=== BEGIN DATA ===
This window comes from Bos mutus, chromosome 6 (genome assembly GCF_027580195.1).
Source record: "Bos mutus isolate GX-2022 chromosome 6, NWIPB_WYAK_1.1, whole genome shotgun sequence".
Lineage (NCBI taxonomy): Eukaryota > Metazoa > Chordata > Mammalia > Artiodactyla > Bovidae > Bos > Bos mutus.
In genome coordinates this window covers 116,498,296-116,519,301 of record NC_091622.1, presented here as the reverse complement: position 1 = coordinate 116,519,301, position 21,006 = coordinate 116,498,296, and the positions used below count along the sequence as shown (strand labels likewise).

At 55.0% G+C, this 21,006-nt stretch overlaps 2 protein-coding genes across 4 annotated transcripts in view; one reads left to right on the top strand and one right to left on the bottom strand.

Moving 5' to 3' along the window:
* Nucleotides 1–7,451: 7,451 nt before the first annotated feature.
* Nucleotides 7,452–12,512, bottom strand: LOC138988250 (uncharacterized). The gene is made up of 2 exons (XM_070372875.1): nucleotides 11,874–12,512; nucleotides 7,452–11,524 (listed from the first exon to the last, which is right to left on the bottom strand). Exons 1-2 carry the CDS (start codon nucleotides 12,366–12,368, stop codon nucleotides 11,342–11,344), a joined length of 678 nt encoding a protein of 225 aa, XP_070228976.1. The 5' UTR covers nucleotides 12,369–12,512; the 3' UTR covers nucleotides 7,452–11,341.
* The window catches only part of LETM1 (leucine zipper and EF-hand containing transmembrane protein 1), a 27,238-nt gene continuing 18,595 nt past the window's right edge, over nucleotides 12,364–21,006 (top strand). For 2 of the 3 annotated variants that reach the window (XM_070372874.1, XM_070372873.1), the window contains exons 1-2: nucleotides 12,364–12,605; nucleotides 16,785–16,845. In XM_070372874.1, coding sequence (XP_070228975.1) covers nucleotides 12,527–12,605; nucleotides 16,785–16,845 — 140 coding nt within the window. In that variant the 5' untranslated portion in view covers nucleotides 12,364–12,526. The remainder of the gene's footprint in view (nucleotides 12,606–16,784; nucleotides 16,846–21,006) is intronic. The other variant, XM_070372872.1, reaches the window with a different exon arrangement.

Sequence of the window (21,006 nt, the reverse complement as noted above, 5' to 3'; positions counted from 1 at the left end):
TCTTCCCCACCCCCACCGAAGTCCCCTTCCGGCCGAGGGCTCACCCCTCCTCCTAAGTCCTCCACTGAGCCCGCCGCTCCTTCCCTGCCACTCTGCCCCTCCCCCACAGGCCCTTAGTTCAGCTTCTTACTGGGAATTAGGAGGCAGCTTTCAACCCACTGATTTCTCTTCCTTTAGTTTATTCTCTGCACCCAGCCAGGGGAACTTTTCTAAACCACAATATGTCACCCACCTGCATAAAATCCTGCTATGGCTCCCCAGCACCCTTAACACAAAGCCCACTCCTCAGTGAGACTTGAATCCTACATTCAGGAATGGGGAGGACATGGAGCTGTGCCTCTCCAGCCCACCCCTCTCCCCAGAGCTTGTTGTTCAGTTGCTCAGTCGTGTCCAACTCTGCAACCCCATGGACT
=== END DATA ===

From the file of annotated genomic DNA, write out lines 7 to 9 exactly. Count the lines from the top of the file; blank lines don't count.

* Nucleotides 1–7,451: 7,451 nt before the first annotated feature.
* Nucleotides 7,452–12,512, bottom strand: LOC138988250 (uncharacterized). The gene is made up of 2 exons (XM_070372875.1): nucleotides 11,874–12,512; nucleotides 7,452–11,524 (listed from the first exon to the last, which is right to left on the bottom strand). Exons 1-2 carry the CDS (start codon nucleotides 12,366–12,368, stop codon nucleotides 11,342–11,344), a joined length of 678 nt encoding a protein of 225 aa, XP_070228976.1. The 5' UTR covers nucleotides 12,369–12,512; the 3' UTR covers nucleotides 7,452–11,341.
* The window catches only part of LETM1 (leucine zipper and EF-hand containing transmembrane protein 1), a 27,238-nt gene continuing 18,595 nt past the window's right edge, over nucleotides 12,364–21,006 (top strand). For 2 of the 3 annotated variants that reach the window (XM_070372874.1, XM_070372873.1), the window contains exons 1-2: nucleotides 12,364–12,605; nucleotides 16,785–16,845. In XM_070372874.1, coding sequence (XP_070228975.1) covers nucleotides 12,527–12,605; nucleotides 16,785–16,845 — 140 coding nt within the window. In that variant the 5' untranslated portion in view covers nucleotides 12,364–12,526. The remainder of the gene's footprint in view (nucleotides 12,606–16,784; nucleotides 16,846–21,006) is intronic. The other variant, XM_070372872.1, reaches the window with a different exon arrangement.